'Honey Bill Williams' is the centre of attention
Honey Hireme is again the queen bee in rugby league, Aaron Goile reports.
There may be a lack of rugby league structures for women in Waikato but that hasn't stopped Hamilton's Honey Hireme from being named women's player of the year at the New Zealand Rugby League awards.
The 30-year-old was last week recognised with her second title, after also winning it in 2007.
Hireme is a special talent, excelling in both rugby league as well as rugby.
The destructive centre has, in fact, been nicknamed "Honey Bill Williams" by most of her peers, in reference to her sublime offload, fend and numerous other skills across both codes.
Winning the award was great recognition for Hireme's commitment - she travels to Auckland and back four times a week for her sporting endeavours.
"All those sacrifices that myself and my partner and my family have had to make all the years that I've been playing, it was good to receive an award," she said. "If anything, I'd dedicate it to them and for everyone who's supported me over the years."
Outside of her sport, Hireme works as a programme co-ordinator for Life Unlimited, teaching mental health self development programmes and people with disabilities.
Because of limited resources in Waikato, she trains and plays in Auckland - rugby on Saturdays and league on Sundays.
In rugby, she plays at centre for the Waikato University side which competes in the Auckland competition.
Hireme is also in the Waikato women's team, which returned to the national competition this year, and she has also been in the New Zealand sevens squad, though her league commitments have made it hard for her to progress.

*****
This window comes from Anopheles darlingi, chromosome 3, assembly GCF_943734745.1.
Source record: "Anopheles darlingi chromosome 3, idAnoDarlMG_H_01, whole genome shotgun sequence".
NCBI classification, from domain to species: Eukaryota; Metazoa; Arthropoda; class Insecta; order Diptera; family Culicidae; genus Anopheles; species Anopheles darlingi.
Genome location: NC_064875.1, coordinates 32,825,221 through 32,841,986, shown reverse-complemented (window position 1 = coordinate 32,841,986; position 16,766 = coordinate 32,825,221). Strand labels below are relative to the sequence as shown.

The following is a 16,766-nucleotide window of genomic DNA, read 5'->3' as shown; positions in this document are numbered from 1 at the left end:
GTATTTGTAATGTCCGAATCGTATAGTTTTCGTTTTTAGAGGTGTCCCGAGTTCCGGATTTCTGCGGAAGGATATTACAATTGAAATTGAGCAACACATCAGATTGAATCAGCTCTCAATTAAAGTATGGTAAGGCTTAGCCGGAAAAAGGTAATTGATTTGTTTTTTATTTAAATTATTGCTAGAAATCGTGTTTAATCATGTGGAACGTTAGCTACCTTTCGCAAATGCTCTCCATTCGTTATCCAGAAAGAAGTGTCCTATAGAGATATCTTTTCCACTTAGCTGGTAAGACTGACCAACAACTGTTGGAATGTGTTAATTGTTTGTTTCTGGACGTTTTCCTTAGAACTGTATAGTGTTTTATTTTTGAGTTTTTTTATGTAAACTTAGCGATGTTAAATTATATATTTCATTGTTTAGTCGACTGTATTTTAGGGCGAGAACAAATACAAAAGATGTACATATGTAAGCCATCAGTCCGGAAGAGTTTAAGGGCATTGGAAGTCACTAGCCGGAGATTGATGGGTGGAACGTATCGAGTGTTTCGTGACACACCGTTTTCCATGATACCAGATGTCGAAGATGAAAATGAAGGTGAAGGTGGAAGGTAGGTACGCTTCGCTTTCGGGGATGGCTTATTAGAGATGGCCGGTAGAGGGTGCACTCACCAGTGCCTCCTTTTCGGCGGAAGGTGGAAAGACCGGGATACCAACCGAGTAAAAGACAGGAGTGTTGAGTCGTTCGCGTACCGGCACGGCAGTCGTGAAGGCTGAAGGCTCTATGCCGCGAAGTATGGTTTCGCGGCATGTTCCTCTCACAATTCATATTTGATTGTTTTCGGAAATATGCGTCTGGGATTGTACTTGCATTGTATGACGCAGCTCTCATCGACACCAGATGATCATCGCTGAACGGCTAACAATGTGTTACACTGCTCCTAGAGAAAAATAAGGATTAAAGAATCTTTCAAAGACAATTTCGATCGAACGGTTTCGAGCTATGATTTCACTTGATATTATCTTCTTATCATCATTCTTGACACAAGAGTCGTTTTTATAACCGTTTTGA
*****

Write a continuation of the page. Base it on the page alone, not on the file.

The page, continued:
She missed recent selection for the Dubai round of the world series and admits she is not striving towards the 2016 Olympics where sevens will make its debut.
In terms of league, though, Hireme is in her ninth year with the Kiwi Ferns and has her eyes on another world cup title in England next June.
"I said at the last world cup I'd retire but I'm sticking around and I'm now one of the senior players," she said.
This year the national side hasn't had any test matches, instead running training camps in preparation for the tournament.
New Zealand have won all three previous world cups, with Hireme involved in the previous two, but she said the likes of England, Australia and Samoa would always give New Zealand a run for their money.
After starting in the sport as a five-year old running around with the boys, Hireme played in women's sides when she got to high school.
She plays her club footy for Papakura, who won the Auckland Rugby League women's competition.
"The sport is dominated in Auckland but there's so much talent down in the Waikato-Bay of Plenty region to lift the sport up as well," Hireme said. "Rugby is starting to come back up now so, hopefully, league follows suit.
"We had quite a strong Waikato-Bay of Plenty competition back when I was just out of high school."
Hireme represented Counties-Manukau in the six-team national competition and that side also went on to be victorious this year.
She is unsure how long she will continue to play, preferring instead to focus on getting through another world cup.
Hireme is clear about one thing - she's keen to give back to the sport in the future.
"I'd like to get into coaching. I'm happy to start at kids' level and start getting the boys into it and maybe even our girl."